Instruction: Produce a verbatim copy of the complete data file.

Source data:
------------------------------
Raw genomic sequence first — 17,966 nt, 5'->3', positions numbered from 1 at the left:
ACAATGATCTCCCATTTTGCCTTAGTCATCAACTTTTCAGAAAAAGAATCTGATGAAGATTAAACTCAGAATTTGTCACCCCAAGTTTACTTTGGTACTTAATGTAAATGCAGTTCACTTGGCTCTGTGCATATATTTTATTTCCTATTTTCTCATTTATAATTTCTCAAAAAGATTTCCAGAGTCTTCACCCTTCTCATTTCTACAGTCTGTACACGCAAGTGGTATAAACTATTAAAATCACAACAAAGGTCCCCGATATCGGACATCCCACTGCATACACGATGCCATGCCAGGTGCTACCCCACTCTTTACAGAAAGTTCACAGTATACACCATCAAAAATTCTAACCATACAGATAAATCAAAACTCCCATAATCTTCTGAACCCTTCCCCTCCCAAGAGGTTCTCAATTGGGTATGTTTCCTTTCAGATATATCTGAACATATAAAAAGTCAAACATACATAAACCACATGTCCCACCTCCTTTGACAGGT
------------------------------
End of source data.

Raw genomic sequence first — 17,966 nt, 5'->3', positions numbered from 1 at the left:
ACAATGATCTCCCATTTTGCCTTAGTCATCAACTTTTCAGAAAAAGAATCTGATGAAGATTAAACTCAGAATTTGTCACCCCAAGTTTACTTTGGTACTTAATGTAAATGCAGTTCACTTGGCTCTGTGCATATATTTTATTTCCTATTTTCTCATTTATAATTTCTCAAAAAGATTTCCAGAGTCTTCACCCTTCTCATTTCTACAGTCTGTACACGCAAGTGGTATAAACTATTAAAATCACAACAAAGGTCCCCGATATCGGACATCCCACTGCATACACGATGCCATGCCAGGTGCTACCCCACTCTTTACAGAAAGTTCACAGTATACACCATCAAAAATTCTAACCATACAGATAAATCAAAACTCCCATAATCTTCTGAACCCTTCCCCTCCCAAGAGGTTCTCAATTGGGTATGTTTCCTTTCAGATATATCTGAACATATAAAAAGTCAAACATACATAAACCACATGTCCCACCTCCTTTGACAGGT